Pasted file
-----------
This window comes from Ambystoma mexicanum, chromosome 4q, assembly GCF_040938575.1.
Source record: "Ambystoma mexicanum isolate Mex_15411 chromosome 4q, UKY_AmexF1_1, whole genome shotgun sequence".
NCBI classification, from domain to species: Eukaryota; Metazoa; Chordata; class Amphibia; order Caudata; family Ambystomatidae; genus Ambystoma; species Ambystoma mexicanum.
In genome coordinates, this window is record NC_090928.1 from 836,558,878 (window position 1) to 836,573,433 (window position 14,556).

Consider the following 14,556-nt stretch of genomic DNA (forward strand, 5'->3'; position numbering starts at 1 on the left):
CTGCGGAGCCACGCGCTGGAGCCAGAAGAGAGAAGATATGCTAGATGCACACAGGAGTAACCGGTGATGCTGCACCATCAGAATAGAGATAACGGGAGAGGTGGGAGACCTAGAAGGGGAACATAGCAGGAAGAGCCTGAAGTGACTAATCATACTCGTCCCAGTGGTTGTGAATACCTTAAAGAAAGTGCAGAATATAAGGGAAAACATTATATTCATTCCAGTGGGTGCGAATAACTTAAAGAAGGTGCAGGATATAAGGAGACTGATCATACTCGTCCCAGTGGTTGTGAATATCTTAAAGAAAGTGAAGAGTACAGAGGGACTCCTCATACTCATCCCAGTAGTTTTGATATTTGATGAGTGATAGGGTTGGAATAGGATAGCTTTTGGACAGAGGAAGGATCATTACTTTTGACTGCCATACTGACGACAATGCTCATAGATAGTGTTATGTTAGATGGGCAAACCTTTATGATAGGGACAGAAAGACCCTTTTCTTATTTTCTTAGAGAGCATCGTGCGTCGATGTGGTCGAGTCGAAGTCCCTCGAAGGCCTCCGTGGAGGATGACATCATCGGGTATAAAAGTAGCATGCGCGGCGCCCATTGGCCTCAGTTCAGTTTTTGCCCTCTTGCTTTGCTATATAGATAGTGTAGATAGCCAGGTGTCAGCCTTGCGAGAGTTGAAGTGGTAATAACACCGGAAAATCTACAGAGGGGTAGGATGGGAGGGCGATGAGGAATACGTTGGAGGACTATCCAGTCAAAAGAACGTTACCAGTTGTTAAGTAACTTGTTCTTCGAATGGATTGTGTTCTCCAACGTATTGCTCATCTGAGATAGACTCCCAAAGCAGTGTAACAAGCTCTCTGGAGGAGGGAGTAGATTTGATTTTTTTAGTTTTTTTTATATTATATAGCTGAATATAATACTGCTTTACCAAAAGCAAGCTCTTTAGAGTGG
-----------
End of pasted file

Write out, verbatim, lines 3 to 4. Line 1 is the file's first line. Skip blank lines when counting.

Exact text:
NCBI classification, from domain to species: Eukaryota; Metazoa; Chordata; class Amphibia; order Caudata; family Ambystomatidae; genus Ambystoma; species Ambystoma mexicanum.
In genome coordinates, this window is record NC_090928.1 from 836,558,878 (window position 1) to 836,573,433 (window position 14,556).